You should avoid optimizing around short-tail keywords unless you have a specific reason to do so. As we discussed above, short-tail keywords imply a search for information rather than the intent to buy something. This means they don’t convert as well as their long-tail counterparts.
Long-tail keywords consist of at least two words and are often a phrase such as best school in zzz district or latest red boat shoes from xyz. Since they have a narrower focus than short-tail keywords, their search volume is lower, and they are less competitive. Not only are they less competitive than short-tail keywords, but they also imply an intent to engage or buy on the part of the searcher.
Think about it: if a person types in the word, jacket in a Google search, they are in the information- gathering stage of their search. They are looking at what’s available. On the other hand, if the person types in red leather bomber jacket, they’re not looking for just any jacket, they’re looking for a very specific one. And if they find it, they’re probably going to buy it.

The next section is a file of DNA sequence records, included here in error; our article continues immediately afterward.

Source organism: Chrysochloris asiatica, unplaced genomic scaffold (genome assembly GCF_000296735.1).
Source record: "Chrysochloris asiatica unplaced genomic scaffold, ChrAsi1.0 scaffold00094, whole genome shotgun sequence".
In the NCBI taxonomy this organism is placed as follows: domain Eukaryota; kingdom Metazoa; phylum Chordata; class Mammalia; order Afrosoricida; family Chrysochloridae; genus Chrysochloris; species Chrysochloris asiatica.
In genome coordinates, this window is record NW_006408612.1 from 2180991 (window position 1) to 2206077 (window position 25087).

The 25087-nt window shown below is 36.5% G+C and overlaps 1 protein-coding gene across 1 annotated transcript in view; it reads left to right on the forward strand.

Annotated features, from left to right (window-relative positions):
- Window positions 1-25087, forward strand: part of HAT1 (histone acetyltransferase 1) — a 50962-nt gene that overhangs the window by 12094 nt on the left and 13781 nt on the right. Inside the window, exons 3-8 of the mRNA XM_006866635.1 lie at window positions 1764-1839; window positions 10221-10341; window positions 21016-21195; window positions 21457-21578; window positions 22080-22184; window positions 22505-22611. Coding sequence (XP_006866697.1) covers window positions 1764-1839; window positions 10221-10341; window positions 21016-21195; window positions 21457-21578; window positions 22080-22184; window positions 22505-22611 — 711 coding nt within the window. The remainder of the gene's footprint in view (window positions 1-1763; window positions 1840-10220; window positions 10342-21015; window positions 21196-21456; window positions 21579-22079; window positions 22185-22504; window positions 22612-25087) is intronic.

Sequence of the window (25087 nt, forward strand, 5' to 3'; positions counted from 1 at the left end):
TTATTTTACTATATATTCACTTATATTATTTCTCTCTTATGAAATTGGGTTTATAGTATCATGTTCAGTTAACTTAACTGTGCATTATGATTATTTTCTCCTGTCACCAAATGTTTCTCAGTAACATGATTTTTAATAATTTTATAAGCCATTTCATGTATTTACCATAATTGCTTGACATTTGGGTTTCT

So, especially when you are a beginner, long-tail keywords are where you want to focus your SEO efforts. Doing so will pay off in more traffic and sales.
Putting The Theory Into Practice
Finally, we made it here. We’ve done our research, and we know the keywords we want to optimize our site for. It’s time to put our research into practice. But to make the most of our keywords, we must learn to employ them accurately.
Avoid Keyword Stuffing
Keyword stuffing is exactly what it sounds like; it’s the practice of dumping a lot of keywords on a webpage to game Google’s algorithm. According to Google, “Often these keywords appear in a list or group, or out of context (not as natural prose).”